These sequencing targets were chosen to enhance the ability to identify conserved elements in mammalian genomes, especially the human genome. The list of organisms for this initiative was chosen to optimize the total evolutionary branch length in order to best identify functional sequences in the human genome.
The rationale for choice of species so far is explained at Summaries of Working Group Proposals.
To pursue this initiative, the NHGRI large-scale sequencing centers will initially sequence the genomes of 24 species to low (~two-fold) sequence redundancy. Researchers have shown that the use of a low redundancy sequence of a large number of genomes may be more effective for finding conserved genomic regions than the use of a smaller number of high quality sequences. As the data are produced, they will be evaluated for their ability to aid in detection of conserved sequences. In general, the greater the available branch-length represented in the genome sequences, the better will be our ability to detect smaller and smaller regions of conserved sequence, with greater accuracy. The current list of 24 mammals is expected to resolve conserved regions of ~6 bp, with a false-positive rate of 10-4. Based on the results of ongoing analyses, additional species may be chosen, or additional data may be added for species sequenced to low-redundancy.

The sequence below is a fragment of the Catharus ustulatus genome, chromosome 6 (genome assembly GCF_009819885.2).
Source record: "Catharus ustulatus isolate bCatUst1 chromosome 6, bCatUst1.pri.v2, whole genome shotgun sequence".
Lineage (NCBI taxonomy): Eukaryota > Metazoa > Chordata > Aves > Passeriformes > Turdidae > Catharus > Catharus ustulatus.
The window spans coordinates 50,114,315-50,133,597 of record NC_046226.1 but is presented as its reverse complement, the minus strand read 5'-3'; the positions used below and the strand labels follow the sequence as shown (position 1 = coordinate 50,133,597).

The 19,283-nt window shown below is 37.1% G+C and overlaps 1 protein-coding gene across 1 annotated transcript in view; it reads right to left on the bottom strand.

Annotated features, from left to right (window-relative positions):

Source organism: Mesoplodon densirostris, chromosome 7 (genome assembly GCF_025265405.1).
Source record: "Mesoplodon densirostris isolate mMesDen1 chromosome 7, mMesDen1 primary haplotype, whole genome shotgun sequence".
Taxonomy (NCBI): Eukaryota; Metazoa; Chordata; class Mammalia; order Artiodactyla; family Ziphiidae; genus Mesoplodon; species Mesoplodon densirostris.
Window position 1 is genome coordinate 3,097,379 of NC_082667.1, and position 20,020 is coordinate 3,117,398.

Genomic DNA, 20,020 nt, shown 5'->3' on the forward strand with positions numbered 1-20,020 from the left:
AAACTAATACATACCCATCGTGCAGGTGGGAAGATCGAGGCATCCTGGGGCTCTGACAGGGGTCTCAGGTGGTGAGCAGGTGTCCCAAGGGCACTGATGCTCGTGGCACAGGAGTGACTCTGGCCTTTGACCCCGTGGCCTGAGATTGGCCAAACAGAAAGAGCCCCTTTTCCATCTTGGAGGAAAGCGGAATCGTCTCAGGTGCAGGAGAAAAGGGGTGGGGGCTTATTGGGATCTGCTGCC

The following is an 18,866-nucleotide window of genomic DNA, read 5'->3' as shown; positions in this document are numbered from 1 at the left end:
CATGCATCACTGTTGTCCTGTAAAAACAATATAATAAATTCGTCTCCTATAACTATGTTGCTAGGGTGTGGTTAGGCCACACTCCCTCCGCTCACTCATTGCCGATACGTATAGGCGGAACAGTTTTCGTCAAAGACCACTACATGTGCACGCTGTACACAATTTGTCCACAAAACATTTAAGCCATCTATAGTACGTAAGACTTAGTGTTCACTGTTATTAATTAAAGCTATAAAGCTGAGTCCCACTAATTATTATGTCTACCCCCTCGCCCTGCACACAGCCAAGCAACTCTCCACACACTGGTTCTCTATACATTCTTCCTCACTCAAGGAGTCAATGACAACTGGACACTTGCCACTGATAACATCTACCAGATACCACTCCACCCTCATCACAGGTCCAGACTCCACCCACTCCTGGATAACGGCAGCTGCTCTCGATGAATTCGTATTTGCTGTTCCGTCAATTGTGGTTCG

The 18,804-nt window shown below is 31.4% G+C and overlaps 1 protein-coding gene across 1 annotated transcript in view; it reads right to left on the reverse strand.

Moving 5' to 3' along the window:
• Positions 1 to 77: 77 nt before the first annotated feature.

The first set of low coverage mammals was proposed in the original Annotating the Human Genome Working Group proposal.
Two subsequent proposals expanded the list of mammals approved for sequencing.
Later proposals to increase the coverage of mammals from the initially proposed sets were approved in 2006 and 2008.
For an updated list of the genomes that are actively being sequenced or that have been completed recently, please see Approved Sequencing Targets.
Adam Felsenfeld, Ph.D.
Jane Peterson, Ph.D.
Associate Director, Division of Extramural Research
Last Reviewed: November 15, 2010